We present a general method for detecting bifurcations in numerical simulations of dissipative fluid flow whose solutions possess attracting sets for certain values of the parameters of the system. We describe the method as 'fast-slow' steering. The parameters governing system behaviour are slowly steered within a chosen range of interest, as the system evolves in time. The parameter changes are continuous and are 'slow' relative to the 'fast' rate of the time stepping of the system. This allows the simulated system to evolve continuously through a series of states sufficiently close to a trajectory of attractors of the system held fixed at each successive value on the trajectory. We present the method in its general form which can be applied to any suitable dynamical system. We then present a detailed unfolding of a bifurcation sequence in the numerical solutions of magnetohydrodynamic equations modelling dynamo acting in a toroidal volume. Torus-shaped discs have been observed in astrophysical contexts around collapsed objects (e.g. black holes). Our results conform to those obtained using the traditional computational approach of 'quasi-static' steering, and are also compatible with the mathematical analysis. © 2010 IOP Publishing Ltd.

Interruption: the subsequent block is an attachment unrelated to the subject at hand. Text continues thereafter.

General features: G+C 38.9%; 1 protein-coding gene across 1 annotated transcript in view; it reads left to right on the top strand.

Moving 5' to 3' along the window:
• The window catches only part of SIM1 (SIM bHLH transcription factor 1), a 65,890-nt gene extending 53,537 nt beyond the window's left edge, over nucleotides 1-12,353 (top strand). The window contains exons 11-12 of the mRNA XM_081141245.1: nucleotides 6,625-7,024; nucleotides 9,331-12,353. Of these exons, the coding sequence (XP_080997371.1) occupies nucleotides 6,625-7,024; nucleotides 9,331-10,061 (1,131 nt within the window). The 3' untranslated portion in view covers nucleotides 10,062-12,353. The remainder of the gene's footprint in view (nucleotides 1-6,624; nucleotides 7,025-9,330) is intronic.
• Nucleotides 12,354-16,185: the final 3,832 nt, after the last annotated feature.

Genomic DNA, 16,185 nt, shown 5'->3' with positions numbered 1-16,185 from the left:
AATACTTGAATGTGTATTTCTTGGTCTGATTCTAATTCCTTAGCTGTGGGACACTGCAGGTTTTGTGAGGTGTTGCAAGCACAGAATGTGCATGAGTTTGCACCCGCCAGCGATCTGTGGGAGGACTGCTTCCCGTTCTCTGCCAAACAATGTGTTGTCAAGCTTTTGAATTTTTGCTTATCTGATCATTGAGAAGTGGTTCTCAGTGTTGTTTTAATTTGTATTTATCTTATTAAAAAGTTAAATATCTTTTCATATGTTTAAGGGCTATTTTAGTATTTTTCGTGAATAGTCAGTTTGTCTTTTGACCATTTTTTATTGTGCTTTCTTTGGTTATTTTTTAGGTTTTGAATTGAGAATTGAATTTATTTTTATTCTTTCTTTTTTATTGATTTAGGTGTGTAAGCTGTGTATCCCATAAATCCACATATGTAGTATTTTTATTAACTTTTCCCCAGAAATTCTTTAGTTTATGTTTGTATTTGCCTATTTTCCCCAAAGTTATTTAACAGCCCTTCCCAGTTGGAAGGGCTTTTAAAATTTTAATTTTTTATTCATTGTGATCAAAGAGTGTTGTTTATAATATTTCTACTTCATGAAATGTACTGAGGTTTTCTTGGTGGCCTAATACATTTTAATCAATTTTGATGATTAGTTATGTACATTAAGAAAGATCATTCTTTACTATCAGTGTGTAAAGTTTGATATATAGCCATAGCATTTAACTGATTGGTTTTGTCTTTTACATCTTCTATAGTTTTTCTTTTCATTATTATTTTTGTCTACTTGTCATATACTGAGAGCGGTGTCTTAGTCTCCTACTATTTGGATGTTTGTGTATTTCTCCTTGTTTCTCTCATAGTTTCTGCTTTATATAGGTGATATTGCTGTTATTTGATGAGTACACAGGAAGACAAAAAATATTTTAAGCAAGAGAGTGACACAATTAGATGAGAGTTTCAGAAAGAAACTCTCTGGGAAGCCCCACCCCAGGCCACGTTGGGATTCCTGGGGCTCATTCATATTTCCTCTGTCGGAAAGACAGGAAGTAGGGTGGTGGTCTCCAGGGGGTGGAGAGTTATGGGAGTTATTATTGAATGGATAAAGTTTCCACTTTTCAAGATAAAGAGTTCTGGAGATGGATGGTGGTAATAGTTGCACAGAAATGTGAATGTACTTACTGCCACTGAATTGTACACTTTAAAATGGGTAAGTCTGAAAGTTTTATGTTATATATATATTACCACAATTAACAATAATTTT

- Bifurcations, computational steering, simulation, fluid flow, nonlinear mathematics